Navigation rules on the water are like rules of the road to prevent accidents. With
no traffic lines and few signs on the water, boat
operators must make smart choices.
Operators are responsible for:
- The safety of all passengers in the boat.
- The boat’s wake and any damage caused
- Maintaining a proper lookout and operating at a safe speed for the conditions.
- Using good seamanship, the foundation of the navigation rules.
KNOW THESE RULES
Maintain a proper lookout at all times when operating a boat. Avoid collisions by
scanning all around the boat for swimmers, other
boats, and obstructions. Listening for dangerous situations is also a part of maintaining proper
lookout. Ask passengers to assist.
A safe speed depends on the weather, water conditions, time of day or
night, other boat traffic, and the type of boat. Safe speed allows the operator to be in
control and take corrective action to avoid a collision.
Stand-on and Give-way Rules to Avoid Collision
Know the rules of operating for stand-on or give-way for safely passing other boats. Under the rules, the stand-on boat is required to maintain its course and speed. The give-way boat is required to stop or slow down or, when overtaking, to pass the other boat in a safe manner. All operators are always required to avoid a collision in any situation. For more about passing and avoiding collisions refer to the Boating Handbook.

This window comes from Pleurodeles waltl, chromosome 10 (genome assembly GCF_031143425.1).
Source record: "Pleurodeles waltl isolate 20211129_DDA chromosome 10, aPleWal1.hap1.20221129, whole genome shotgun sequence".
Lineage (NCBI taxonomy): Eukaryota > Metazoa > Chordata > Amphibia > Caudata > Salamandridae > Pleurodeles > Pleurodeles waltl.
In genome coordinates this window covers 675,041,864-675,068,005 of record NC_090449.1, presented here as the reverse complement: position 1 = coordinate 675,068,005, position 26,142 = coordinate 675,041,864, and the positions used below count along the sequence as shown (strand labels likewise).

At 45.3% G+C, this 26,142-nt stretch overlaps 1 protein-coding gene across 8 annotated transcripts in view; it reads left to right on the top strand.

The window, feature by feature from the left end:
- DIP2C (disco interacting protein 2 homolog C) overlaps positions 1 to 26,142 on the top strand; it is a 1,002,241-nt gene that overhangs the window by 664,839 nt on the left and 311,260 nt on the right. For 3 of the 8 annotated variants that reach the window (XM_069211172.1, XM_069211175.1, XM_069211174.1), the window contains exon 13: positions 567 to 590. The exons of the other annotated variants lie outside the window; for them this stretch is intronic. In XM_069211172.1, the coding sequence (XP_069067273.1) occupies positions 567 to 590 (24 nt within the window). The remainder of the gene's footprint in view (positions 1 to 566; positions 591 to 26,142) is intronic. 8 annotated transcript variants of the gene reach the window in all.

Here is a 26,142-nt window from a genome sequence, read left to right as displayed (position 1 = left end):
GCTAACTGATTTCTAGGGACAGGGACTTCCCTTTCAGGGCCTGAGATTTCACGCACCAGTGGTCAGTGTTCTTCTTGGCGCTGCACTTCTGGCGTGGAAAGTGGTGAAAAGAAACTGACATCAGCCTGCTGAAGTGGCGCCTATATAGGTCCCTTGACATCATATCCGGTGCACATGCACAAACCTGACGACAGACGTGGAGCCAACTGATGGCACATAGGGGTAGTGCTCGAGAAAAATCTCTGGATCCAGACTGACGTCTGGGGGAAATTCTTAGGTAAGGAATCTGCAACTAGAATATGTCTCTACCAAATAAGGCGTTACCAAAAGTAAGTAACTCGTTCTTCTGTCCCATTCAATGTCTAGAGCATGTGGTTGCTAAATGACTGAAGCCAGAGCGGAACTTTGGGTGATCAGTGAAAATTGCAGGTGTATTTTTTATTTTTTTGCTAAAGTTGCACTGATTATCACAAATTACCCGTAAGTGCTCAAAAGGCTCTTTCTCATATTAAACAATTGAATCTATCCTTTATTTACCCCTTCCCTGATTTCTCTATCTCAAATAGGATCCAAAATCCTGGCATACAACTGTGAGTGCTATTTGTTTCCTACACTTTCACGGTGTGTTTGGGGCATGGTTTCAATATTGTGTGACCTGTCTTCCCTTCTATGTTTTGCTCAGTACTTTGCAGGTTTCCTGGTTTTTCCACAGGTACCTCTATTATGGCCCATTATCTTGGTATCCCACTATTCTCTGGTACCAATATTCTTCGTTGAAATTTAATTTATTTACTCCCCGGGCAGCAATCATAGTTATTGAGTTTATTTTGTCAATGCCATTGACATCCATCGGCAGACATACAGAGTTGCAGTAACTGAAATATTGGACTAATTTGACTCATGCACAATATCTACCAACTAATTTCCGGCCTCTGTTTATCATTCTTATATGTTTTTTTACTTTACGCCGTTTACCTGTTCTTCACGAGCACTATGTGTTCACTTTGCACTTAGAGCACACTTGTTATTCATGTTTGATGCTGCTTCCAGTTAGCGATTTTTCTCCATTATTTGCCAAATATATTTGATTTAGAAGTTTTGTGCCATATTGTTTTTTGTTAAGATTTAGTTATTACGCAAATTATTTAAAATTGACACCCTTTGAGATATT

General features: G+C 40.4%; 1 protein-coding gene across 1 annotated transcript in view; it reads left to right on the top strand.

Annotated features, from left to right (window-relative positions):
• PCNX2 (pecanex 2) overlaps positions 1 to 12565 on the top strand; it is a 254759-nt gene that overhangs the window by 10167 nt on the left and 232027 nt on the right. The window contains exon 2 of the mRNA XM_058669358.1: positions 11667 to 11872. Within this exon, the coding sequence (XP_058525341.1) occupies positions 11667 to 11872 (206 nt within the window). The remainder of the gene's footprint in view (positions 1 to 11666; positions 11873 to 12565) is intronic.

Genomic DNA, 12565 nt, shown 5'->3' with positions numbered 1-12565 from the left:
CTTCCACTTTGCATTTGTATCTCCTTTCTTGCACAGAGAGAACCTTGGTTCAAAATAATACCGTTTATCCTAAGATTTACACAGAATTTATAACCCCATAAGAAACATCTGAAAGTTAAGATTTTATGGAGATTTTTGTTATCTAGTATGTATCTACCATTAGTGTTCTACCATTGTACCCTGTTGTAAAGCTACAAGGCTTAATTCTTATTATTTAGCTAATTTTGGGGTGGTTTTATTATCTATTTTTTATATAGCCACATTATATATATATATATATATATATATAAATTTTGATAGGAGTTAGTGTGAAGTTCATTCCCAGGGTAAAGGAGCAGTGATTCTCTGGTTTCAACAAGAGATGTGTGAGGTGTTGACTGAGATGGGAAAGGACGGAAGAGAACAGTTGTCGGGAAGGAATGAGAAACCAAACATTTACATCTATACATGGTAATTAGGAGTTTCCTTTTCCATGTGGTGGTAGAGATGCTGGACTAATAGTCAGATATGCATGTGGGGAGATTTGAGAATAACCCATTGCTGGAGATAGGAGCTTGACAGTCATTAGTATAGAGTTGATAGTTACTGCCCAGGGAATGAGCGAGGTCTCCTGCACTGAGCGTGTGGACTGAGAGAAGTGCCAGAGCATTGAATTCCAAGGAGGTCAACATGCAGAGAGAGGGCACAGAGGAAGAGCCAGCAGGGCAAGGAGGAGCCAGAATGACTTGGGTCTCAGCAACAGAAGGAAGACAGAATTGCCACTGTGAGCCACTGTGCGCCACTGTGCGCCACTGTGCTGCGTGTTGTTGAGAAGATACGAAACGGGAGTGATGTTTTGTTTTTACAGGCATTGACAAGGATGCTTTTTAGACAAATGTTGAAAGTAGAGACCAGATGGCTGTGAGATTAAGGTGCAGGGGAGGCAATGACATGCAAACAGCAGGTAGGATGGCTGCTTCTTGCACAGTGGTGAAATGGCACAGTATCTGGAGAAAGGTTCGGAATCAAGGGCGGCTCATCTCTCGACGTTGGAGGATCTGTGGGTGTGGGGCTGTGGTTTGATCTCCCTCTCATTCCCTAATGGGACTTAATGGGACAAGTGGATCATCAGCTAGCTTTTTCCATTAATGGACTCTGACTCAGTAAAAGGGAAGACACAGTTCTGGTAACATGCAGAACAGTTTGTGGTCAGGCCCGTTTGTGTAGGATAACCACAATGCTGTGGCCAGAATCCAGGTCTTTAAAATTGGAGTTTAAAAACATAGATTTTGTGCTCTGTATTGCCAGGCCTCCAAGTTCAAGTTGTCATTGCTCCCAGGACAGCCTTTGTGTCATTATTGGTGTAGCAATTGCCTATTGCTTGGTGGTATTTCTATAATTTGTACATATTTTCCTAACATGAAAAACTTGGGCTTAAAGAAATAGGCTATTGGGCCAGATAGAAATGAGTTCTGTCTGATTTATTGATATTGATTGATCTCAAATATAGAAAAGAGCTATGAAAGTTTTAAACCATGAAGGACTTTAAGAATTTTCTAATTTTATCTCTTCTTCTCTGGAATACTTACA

Power Boats Head-On (Meeting) Situations
When two boats meet head-on, both boats are
required to turn starboard (to the right) to avoid
the other. At night, head-on is indicated when both the red and the green running lights are visible at the same time. Find more about lights required on boats in the Boating Handbook.
The boat being passed is the stand-on boat, and must maintain its course and speed while the
overtaking (give-way) boat passes. The overtaking boat is always the give-way boat, and it may
pass on either side.
All boats have a danger zone from dead ahead (12 o’clock) to 4 o’clock (112.5 degrees) starboard (the
right). In a crossing situation, the boat in the danger zone (ahead and to the right) is the stand-on boat.
The give-way boat must stop or slow down and let the stand-on boat continue. If the give-way boat
does not take the required action in this or any of the other situations, then the stand-on boat operator
must be prepared to take action to avoid a collision.
Other Important Rules of the Road
- A power-driven boat must give way to any
sailing boat under sail only (no auxiliary power propulsion).
- When a sailboat is overtaking a power driven boat, the power-driven boat is
the stand-on boat and maintains course
and speed while being overtaken.
- When a sailboat is approaching a boat
at anchor, the power-driven boat
- In narrow channels, recreational boats
under 65 feet long must not hamper the
operation of large boats that cannot operate
outside the channel. Boats should operate
as near to the outer limit of the channel that
lies on its starboard (right) side as is safe
- Boats restricted in their ability to maneuver, such as tugs with barges, ferryboats, commercial fishing boats with nets or lines out, or boats at anchr, are stand-on boats.
- Boats not under command (usually because of mechanical problems and are unable to steer) or constrained by their draft are stand-on boats.
- On a river, a boat operating upriver (against the current) gives way to a boat operating downriver (with the current). A boat operating accross the current gives way to boats operating both upriver and downriver.